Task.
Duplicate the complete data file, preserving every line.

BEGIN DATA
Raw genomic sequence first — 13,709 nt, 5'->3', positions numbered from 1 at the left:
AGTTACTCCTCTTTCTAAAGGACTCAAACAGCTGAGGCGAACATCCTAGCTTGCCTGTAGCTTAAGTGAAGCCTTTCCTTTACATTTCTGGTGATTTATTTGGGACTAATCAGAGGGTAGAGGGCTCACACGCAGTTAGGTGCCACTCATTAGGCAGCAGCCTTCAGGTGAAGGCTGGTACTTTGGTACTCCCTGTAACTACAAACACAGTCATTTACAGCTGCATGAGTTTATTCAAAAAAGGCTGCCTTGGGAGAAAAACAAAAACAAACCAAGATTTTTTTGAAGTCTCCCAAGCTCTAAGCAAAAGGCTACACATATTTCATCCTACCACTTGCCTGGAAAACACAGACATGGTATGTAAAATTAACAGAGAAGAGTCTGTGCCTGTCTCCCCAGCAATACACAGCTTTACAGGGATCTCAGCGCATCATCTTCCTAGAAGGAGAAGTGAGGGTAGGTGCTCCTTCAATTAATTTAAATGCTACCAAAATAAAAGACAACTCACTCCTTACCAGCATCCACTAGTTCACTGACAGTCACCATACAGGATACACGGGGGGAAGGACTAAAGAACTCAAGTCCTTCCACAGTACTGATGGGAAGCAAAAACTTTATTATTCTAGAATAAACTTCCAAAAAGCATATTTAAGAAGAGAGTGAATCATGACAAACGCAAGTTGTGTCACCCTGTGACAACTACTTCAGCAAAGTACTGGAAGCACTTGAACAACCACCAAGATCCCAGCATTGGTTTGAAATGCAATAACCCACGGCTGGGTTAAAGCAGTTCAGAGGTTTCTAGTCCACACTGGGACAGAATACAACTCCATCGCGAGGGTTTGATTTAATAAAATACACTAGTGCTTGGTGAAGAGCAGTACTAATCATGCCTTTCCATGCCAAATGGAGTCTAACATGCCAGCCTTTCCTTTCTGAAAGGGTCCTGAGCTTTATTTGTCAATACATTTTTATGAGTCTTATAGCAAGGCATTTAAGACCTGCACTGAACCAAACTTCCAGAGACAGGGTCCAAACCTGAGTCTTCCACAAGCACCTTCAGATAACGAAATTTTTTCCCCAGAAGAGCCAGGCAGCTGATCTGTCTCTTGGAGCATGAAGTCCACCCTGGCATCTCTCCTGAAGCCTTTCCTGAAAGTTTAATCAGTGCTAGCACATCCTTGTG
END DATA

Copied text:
Raw genomic sequence first — 13,709 nt, 5'->3', positions numbered from 1 at the left:
AGTTACTCCTCTTTCTAAAGGACTCAAACAGCTGAGGCGAACATCCTAGCTTGCCTGTAGCTTAAGTGAAGCCTTTCCTTTACATTTCTGGTGATTTATTTGGGACTAATCAGAGGGTAGAGGGCTCACACGCAGTTAGGTGCCACTCATTAGGCAGCAGCCTTCAGGTGAAGGCTGGTACTTTGGTACTCCCTGTAACTACAAACACAGTCATTTACAGCTGCATGAGTTTATTCAAAAAAGGCTGCCTTGGGAGAAAAACAAAAACAAACCAAGATTTTTTTGAAGTCTCCCAAGCTCTAAGCAAAAGGCTACACATATTTCATCCTACCACTTGCCTGGAAAACACAGACATGGTATGTAAAATTAACAGAGAAGAGTCTGTGCCTGTCTCCCCAGCAATACACAGCTTTACAGGGATCTCAGCGCATCATCTTCCTAGAAGGAGAAGTGAGGGTAGGTGCTCCTTCAATTAATTTAAATGCTACCAAAATAAAAGACAACTCACTCCTTACCAGCATCCACTAGTTCACTGACAGTCACCATACAGGATACACGGGGGGAAGGACTAAAGAACTCAAGTCCTTCCACAGTACTGATGGGAAGCAAAAACTTTATTATTCTAGAATAAACTTCCAAAAAGCATATTTAAGAAGAGAGTGAATCATGACAAACGCAAGTTGTGTCACCCTGTGACAACTACTTCAGCAAAGTACTGGAAGCACTTGAACAACCACCAAGATCCCAGCATTGGTTTGAAATGCAATAACCCACGGCTGGGTTAAAGCAGTTCAGAGGTTTCTAGTCCACACTGGGACAGAATACAACTCCATCGCGAGGGTTTGATTTAATAAAATACACTAGTGCTTGGTGAAGAGCAGTACTAATCATGCCTTTCCATGCCAAATGGAGTCTAACATGCCAGCCTTTCCTTTCTGAAAGGGTCCTGAGCTTTATTTGTCAATACATTTTTATGAGTCTTATAGCAAGGCATTTAAGACCTGCACTGAACCAAACTTCCAGAGACAGGGTCCAAACCTGAGTCTTCCACAAGCACCTTCAGATAACGAAATTTTTTCCCCAGAAGAGCCAGGCAGCTGATCTGTCTCTTGGAGCATGAAGTCCACCCTGGCATCTCTCCTGAAGCCTTTCCTGAAAGTTTAATCAGTGCTAGCACATCCTTGTG